Some call it the Square of the 1st of November and some, the Square of Weapons, but its most popular name is that of the Square of Women, even though, contrary to what one might think, there aren’t usually any women loafing about the area.
To me, it is the Square of the Lions, because of the two colossal lion statues that stand in it. Their regal bearing makes them stick out like a sore thumb. I call one “the Sun” and the other one, “the Moon”, which are the names my daughter spontaneously chose for them last time we went by the square. I know they might not seem like the most original of monikers, but they still serve their purpose, which lies in allowing the light of their inner soul to shine through their shell.
My father didn’t like me developing an aesthetic appreciation of them when I was little. He once told me to be very careful, for God could forgive many things, but, apparently, idolatry wasn’t one of them. Worshipping false gods was as well, as far as I can remember, the only sin my father didn’t commit in his lifetime.
I once met a man who told me that he thought we should get rid of names, because they were evil, in that they did not benefit mankind, because they forced us to distinguish. He himself didn’t need a name to be told apart from the rest of us human creatures, for he was a hobo who wore a gold-colored shirt and was always covered in filth from head to toe. I was still a child when I got to know him and did not yet judge people by their appearance, which allowed me to learn the very important lesson he taught me about love.
I recall him pointing at the lions and commenting, “They love you.”
“I love them as well,” I replied.
“No. You may think you do, but you don’t really love them.”
“I do love them!” I yelled, like children do when they believe they are not being taken seriously by adults.
“They all say that, but then they all leave,” he answered.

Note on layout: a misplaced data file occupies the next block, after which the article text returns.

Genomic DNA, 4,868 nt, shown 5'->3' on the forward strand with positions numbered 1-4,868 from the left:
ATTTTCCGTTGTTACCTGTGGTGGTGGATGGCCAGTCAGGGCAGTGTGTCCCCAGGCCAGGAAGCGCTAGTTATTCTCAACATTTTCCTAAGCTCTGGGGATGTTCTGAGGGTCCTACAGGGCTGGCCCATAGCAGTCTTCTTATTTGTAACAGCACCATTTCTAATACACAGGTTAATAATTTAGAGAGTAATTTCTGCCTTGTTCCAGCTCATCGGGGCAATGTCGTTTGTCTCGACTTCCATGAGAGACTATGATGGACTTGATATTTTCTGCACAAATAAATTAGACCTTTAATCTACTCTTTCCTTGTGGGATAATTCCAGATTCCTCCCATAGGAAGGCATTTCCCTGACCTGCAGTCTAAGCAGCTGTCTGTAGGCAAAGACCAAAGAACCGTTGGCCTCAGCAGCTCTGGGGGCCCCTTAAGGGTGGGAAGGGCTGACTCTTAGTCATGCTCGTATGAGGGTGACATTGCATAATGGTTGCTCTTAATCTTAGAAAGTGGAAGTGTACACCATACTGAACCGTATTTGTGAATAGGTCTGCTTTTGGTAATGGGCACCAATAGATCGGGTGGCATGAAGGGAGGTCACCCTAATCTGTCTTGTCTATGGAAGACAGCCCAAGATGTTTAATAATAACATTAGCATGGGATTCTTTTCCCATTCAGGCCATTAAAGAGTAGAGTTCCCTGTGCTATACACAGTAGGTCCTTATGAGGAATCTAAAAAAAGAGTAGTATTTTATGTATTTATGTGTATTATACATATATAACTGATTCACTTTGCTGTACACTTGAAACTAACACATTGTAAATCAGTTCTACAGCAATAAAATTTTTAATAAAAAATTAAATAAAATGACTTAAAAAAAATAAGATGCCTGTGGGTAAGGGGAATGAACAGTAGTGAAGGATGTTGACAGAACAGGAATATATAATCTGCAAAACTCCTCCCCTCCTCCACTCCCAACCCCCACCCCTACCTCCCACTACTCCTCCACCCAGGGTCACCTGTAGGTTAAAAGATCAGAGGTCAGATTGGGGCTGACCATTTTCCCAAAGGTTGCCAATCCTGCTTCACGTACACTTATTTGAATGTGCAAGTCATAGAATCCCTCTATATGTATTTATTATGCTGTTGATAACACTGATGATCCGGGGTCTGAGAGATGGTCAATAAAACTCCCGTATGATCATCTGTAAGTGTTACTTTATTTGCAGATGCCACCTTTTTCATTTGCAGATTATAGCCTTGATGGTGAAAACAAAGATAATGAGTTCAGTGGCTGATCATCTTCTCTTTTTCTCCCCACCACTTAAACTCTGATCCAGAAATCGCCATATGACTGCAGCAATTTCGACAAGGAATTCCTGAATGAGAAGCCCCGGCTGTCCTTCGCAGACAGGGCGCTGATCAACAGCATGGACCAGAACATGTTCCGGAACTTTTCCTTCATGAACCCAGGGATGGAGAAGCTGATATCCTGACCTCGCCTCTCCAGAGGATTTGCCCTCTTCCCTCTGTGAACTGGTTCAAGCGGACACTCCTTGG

“But you are still here…”
“Yes, I refuse to forget, for I know what it feels like to be forgotten,” he mumbled, seemingly talking to himself.
When my father saw me chatting with him, he got raving mad and, on our return home, he beat up my mother. He did that every time he got angry at me. He would never hit me, regardless of what I did—whether it be falling off my bike, arriving home late, tearing my pants, quarreling with the neighbors’ daughter, …—he would only strike her. However, for all he hurt her, I never saw her shed a single tear, not even once.
“Those who are dead inside no longer bother crying,” was what my friend, the hobo, said to me the following day, after I had told him, while hiding from my father behind one of the lion statues, how he had decided to punish me for speaking to him.
“Shut up! My mother isn’t dead inside!” I rejoined infuriated, but he just laughed at me.
On the next day, I returned to the square with a bag of rice I had stolen from the kitchen in order to feed the birds with him, but I didn’t find him. I stayed there, waiting for him, until sunset, but he never showed up, not that day nor the following ones. In the end, I was the only one who actually proved to be telling the truth when declaring my love for the lions, because I was the only one who didn’t abandon them.
I don’t want to grow up to be like my father, who beats women and has several wives. My mother wasn’t much of a role model herself though. She never stood up for herself, let alone someone else, so maybe the hobo was right all along and she was just waiting for death to finally take shape.
When she finally drew her last breath, my father sold the few pieces of jewelry she had owned and, with the money he raised, went on a pilgrimage to Mecca. There he cleansed his soul of all sins and returned wearing a white robe. My father died with a squeaky clean soul and was buried next to my mother.
One day, many years later, I went to visit their graves with my daughter. When she asked me who they were, I just told her they had been my sun and my moon a long time ago, and that, in their relentless quest for eclipsing one another, they had wound up colliding.
Written by Mouli Kawther.